It is a tendency among philosophical cognicenti to define morality as the "petri dish" that is examined by the objective "microscope" of ethics. The hierarchical relationship that places ethics above morality that is created for the inquiry elides into the conclusion -- that "ethics" is the meta-morality above morality. The trade publication's definitions of these terms are representative of this tendency.
Based on how I've defined "morality" and "ethics", no one can claim to be a member of a cognicenti that has risen above questions of mere morality. Saying that there is no ultimate truth is, in itself an ultimate truth which functions as the basis of organizing a moral value system. Even those who claim that they have no settled metaphysical understanding, in fact, have one by default. It is also possible for people to have un-examined beliefs and therefore have deeply held moral systems that are in conflict with their overtly stated moral/ethical positions.
A moral system may encompass ideas of right conduct and virtue that are amenable to many others who have differing moral systems. It is these common denominator questions of right conduct and virtue that exist in the realm of "moral overlap" and are considered to be the realm of what is "ethical" by many. Ideas of Trustworthiness, Respect, Responsibility, Fairness, Caring and Citizenship would fall into this category.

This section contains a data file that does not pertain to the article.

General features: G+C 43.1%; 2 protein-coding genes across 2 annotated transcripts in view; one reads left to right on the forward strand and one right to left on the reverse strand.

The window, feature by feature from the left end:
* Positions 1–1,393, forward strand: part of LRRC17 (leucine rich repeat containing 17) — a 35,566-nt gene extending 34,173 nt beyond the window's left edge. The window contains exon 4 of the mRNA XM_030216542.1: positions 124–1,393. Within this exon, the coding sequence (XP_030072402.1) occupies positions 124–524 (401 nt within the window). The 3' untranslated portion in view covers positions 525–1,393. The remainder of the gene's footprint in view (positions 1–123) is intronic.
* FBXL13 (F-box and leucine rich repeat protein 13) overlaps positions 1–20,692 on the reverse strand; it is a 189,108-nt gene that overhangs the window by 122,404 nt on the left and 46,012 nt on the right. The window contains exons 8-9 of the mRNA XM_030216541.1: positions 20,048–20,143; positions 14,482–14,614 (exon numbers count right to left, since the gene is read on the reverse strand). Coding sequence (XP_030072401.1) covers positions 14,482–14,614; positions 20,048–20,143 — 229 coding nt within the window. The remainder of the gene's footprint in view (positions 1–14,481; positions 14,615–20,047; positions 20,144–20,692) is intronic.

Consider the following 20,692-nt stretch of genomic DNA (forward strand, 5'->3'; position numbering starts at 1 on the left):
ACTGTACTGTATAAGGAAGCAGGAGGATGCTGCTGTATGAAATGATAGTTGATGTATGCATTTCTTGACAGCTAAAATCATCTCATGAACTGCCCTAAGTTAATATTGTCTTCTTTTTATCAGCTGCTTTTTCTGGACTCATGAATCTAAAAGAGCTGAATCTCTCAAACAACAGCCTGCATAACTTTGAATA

In regard to the blend of morality, morals, ethics and an "ethic", "morals" are generally referred to those principles of behavior and value which are not subject to any debate within a moral system. A "(fill in the blank) ethic" is a term that may be used by moralists to describe conclusions that certain members of a moral system have made in regard to particular chosen code/patterns of mind and behavior. For example, it may be moral in my moral system for me pray, and I may have a "prayer ethic" of praying in a certain way. Based on my definitions, if I am having a discussion on ethics that is informed by moral view in a way that can be commonly understood among those with different moral outlooks, I can be said to be discussing ethics.
It is this breakdown of ethics and morality that I will be using when I refer to "ethics" and "morality" in later blog posts. If I am echoing anyone else who has opined on this topic, please let me know.